Excurrent duct system of the male turtle Chrysemys picta
Version of Record online: 8 JUL 2004
Copyright © 2004 Wiley-Liss, Inc.
Journal of Morphology
Volume 261, Issue 3, pages 312–322, September 2004
How to Cite
Holmes, H. J. and Gist, D. H. (2004), Excurrent duct system of the male turtle Chrysemys picta. J. Morphol., 261: 312–322. doi: 10.1002/jmor.10251
- Issue online: 8 JUL 2004
- Version of Record online: 8 JUL 2004
- excurrent ducts;
- efferent ductules;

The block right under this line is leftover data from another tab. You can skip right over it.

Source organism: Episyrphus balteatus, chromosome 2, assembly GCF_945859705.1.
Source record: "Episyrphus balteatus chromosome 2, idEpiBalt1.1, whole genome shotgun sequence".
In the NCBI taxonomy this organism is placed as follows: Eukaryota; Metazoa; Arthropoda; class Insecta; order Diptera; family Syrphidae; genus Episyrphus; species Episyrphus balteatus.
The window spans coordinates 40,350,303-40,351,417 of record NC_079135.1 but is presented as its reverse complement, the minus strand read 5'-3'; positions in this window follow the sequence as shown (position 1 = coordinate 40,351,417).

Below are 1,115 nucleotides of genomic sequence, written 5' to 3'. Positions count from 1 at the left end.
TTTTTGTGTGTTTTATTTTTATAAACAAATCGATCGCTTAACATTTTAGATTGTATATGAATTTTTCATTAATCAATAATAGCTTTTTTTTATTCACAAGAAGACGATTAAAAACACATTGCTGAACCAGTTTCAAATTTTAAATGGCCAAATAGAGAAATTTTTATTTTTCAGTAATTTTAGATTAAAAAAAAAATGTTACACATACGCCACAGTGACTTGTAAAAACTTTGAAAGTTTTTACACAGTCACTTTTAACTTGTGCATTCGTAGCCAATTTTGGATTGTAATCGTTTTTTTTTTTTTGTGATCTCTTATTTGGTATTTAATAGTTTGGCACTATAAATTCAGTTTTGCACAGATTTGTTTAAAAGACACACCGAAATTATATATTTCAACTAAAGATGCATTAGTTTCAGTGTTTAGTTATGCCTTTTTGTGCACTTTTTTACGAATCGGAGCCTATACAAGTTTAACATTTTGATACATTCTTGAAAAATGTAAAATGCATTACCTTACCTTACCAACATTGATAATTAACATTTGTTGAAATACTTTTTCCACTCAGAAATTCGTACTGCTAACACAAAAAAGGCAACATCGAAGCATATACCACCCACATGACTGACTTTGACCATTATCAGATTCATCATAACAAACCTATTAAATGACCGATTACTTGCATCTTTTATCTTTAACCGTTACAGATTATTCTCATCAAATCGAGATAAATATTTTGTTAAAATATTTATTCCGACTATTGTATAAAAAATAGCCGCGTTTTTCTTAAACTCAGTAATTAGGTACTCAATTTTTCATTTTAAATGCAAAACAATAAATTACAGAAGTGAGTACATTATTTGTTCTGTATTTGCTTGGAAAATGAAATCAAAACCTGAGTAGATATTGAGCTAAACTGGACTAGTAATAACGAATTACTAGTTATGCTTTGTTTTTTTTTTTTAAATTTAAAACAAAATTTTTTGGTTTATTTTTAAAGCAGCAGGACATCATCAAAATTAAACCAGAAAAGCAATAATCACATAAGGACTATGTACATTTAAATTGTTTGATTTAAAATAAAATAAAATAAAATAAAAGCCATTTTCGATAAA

The epididymis and efferent duct system of the turtle Chrysemys picta were examined. Seminiferous tubules are drained by a series of ducts that form a rete exterior to the tunica albuginea. The rete is located lateral to the testis and consists of anastamosing tubules of varying diameters, lined by a simple epithelium consisting of squamous to cuboidal cells. The rete is highly vascularized. A series of tubules (efferent ductules) connect the rete to the epididymis proper. The efferent ductules are highly convoluted, running between the epididymal tubules and are of varying diameters. The simple columnar epithelium lining these tubules possesses tight junctions, with every third or fourth cell possessing long cilia that protrude into the lumen. The cytoplasm of these epithelial cells contains abundant mitochondria. In the central portion of the efferent ductule, epithelial cells possess granules that appear to be secreted into the lumen by an apocrine process. The epididymis proper is a single, long, highly convoluted tubule that receives efferent ductules along its entire length. It is lined by a pseudostratified epithelium containing several cell types. The most abundant cell (vesicular cell) lacks cilia, but has a darkly staining apical border due to numerous small vesicles immediately beneath the luminal membrane. The small vesicles appear to fuse with each other basally to form larger vesicles. These cells appear to have an absorptive function, and occasionally sperm are embedded in their cytoplasm. The second-most abundant cell is a basal cell found along the basement membrane. The number of these cells fluctuates throughout the year, being most abundant in late summer and early fall. A small narrow cell with an oval nucleus and darkly staining cytoplasm, extending from the basement membrane to the apical surface, is present in small numbers, particularly in the caudal regions of the epididymis. This cell is frequently found in association with another narrow cell having a rounded nucleus and abundant mitochondria in its cytoplasm. J. Morphol. 261:312–322, 2004. © 2004 Wiley-Liss, Inc.